Module 3: Playing Environments and Game Spectatorship

Julie Delbouille (University of Liège) – The Professional Player, the Avatar and Me. How Game Spectatorship Reshapes our Relationship to Playable Figures

Vincenzo Idone Cassone (University of Turin) – No One Parries Forever: a Retro-comparative Analysis of EVO moment #37

Julien Bouvard (University Jean Moulin-Lyon 3) – Playing in front of a giant screen: Tsukuba Expo 85 ’and video games, the source of Japanese esports?

Bertrand Grimonprez (Catholic University of Louvain) – Sensory dimensions of arcades in Tokyo


Day 2

AUGUST 11, 2020


Module 4: Japanese Games, Society and Identities

Laurence Herfs (Leiden University) – Japanese nation branding in Atlus’ Persona V

Mikhail Fiadotau (Tallinn University) – Isolated Connectedness: Applying the Concept of Transinsularity to Japan’s Game History

Sélim Krichane (University of Lausanne) – Hideo Kojima as “Author” in the West: Towards a Historical and Discursive Analysis of Video Game Authorship

Nökkvi Jarl Bjarnason (University of Iceland) – Japan’s Hard(ware) Power: Consoles, Culture, and the Mass Appeal of Japanese Role-Playing Games


Module 5: Data-driven Historical Perspectives and State of the Japanese Video Game Industry

Martin Picard (University of Leipzig) – How Numbers Can Tell The Story: A Data-Driven Analysis of the Development of the Video Game Industry in Japan during the 1980s and 1990s

Kazufumi Fukuda (Ritsumeikan University) – A Development of LOD Dataset for Description of Video Game Resources

Keiji Amano (SEIJOH University) and Geoffrey Rockwell (University of Alberta) – Ethics and Gaming: Through the content analysis of the annual reports of the Japanese Game Industry

Martin Roth (Ritsumeikan University) – FromSoftware games between local and global: A data-centered analysis of the historical change in videogame production and distribution


Module 6: Amateur Scenes in Japan

Nobushige Kobayashi (Tohoku Gakuin University) and Yuhsuke Koyama (Shibaura Institute of Technology) – The Japan’s Hobbyist Video Game Production Field and its Impacts on the Game Industries in the 1990s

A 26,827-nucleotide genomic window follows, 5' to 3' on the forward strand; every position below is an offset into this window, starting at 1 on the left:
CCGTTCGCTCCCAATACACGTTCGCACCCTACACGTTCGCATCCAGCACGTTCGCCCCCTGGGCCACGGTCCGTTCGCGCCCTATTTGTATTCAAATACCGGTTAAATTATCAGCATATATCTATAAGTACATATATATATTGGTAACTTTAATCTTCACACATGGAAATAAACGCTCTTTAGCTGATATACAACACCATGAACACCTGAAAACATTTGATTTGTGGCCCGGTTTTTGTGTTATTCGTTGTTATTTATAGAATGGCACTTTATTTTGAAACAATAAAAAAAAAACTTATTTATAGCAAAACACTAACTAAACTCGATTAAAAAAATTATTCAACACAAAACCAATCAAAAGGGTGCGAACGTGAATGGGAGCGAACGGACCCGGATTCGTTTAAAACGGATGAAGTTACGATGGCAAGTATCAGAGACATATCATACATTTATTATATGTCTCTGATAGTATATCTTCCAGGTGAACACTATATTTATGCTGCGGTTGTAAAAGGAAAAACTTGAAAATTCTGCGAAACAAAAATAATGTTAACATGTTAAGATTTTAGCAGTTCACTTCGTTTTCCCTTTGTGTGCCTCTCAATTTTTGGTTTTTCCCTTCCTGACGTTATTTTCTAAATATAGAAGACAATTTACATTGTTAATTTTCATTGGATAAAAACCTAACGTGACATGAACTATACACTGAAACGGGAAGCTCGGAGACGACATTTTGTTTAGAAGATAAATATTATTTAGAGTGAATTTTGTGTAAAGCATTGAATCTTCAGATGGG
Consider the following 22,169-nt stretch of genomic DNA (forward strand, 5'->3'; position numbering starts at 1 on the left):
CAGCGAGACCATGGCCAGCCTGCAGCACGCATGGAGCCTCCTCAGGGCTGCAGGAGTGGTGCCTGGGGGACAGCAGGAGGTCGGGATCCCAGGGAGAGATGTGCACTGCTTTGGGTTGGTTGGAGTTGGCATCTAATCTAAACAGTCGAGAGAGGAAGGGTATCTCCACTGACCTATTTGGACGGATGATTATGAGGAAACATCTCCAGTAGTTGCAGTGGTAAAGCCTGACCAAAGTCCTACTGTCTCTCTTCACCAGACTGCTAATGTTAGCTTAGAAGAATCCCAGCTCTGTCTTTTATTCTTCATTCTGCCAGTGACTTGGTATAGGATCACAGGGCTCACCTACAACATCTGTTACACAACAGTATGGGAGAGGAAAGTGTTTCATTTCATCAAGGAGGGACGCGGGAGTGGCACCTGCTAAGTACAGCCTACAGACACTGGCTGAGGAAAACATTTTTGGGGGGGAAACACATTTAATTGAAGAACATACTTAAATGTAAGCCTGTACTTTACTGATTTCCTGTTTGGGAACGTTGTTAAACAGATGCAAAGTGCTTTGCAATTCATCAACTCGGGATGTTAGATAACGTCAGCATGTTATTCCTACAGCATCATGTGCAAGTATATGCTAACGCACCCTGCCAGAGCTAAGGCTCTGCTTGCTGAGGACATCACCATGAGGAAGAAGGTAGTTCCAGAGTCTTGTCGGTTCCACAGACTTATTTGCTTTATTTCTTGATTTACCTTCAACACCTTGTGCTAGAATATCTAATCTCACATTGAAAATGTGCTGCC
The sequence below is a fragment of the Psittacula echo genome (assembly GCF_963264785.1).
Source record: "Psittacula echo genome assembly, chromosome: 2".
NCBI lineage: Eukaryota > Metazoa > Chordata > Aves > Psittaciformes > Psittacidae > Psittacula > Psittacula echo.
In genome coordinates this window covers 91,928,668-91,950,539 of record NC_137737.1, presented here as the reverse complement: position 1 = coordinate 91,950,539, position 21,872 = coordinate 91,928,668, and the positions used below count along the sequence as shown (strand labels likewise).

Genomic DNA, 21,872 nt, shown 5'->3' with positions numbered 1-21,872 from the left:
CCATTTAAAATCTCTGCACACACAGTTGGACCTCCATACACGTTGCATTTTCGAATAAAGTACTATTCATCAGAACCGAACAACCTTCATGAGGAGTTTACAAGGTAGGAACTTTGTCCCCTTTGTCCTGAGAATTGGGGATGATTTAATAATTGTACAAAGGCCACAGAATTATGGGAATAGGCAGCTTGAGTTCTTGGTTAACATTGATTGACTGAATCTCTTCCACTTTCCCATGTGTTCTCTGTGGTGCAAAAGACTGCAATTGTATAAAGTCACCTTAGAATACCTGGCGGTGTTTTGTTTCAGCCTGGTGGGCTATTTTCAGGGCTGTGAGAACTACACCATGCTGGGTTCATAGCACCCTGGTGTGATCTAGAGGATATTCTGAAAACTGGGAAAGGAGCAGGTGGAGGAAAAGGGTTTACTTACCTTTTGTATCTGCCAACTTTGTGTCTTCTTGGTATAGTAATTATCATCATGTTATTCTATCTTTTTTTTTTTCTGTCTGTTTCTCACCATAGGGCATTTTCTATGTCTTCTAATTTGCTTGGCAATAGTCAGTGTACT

Alexandre Benod (University of Grenoble) – From Amateur to Pro: The French Trajectory of Japanese Fighting Games

Kieran Nolan (Dundalk Institute of Technology) – DIY Micro Arcades: Game Center Dioramas and Coin-Op Miniatures


Day 3

AUGUST 12, 2020


Module 7: Japanese Games and Affects

Hélène Sellier (University Paris Est Marne la Vallée) – Mobile otome games: desire and suspense as economic strategies

Luca Paolo Bruno (Leipzig University) – Intimate sporting: sports and sports-related themes within Japanese Character Intimacy Games

Joleen Blom (IT University of Copenhagen) – Your Fantasies are Quantified: Western Perspectives on Sex and Sexuality in Japanese Erotic Games

Leticia Andlauer (University of Lille) – When sport is a market targeted to female audiences: a study of gender representations in otome games and related productions


Module 8: Aesthetics, Contemplation and Narration in Japanese Games

Alexandre Paquet (University of Toronto) – Delivering Packages in Apocalyptic Times: Utopia and Collectives in Death Stranding

Paul-Antoine Colombani (University of Liège) – The poetic trial of Wander: case study of Wander and the Colossus

Gregory Blomquist (University of Alberta) and Braidon Schaufert (University of Alberta) – Playing Towards the Horizon: Spectacle and the Sublime in The Legend of Zelda: Breath of the Wild

Marcos Acevedo-Arús (Temple University) – What a Thrill: Opening Theme as Narrative in “Metal Gear Solid 3: Snake Eater”


Module 9: Meta Play and Competition

James Newman (Bath Spa University) – Running through code: Backwalking, Wrong Warping and the transformativity of The Ocarina of Time Any% speedrun

Alexandra Dumont (University of Quebec in Montreal) – “The Gacha Gods Were Good to Me Today!”: Game of Chance and the Desire to Perform in the Mobile Game GranBlue

Shunsuke Mukae (Ritsukmeika University) – Dark Meta Play and Ethics of Interface


Day 4 

AUGUST 13, 2020


Module 10: Keynote Speaker

Susana Tosca (Roskilde University) – Mediating the Promised Gameland


Module 11: Playing and Remixing Time and Culture

Tianyu Li (University of British Columbia) – Looking Back through the Eyes of Others: How Azur Lane Evades Controversies through Reconstructing Fragmented Memories of War

Marek Mikeš (Masaryk University) – A Classical Work in a Modern Medium: The Tale of Genji Gamified

Lars de Wildt (KU Leuven) – Opening my Shinto Box: The Mixing of Religions, Traditions and Fictions in JRPG


Module 12: Sociability in and Around Japanese Games

Jérémie Pelletier-Gagnon, Alexandra Dumont, Antoine Jobin, Patrick Deslauriers and Maude Bonenfant (University of Quebec in Montreal) – “Finally! My first shiny!”: Social Media, Gameplay Mechanics and Production of the Self in #PokémonSwordShield on Twitter

Yuhei Ikeda, Taktoshi Honda, Jiro Nishida, Issho Takahashi and Shinya Saito (Ritsumeikan University) – Development of Geographic Information SNS Game to Promote Sharing of Cultural Resources of University

Miguel Cesar (Colegio Madrid) – Being Social in a Time of Loneliness: Animal Crossing and Bonding in Contemporary Japan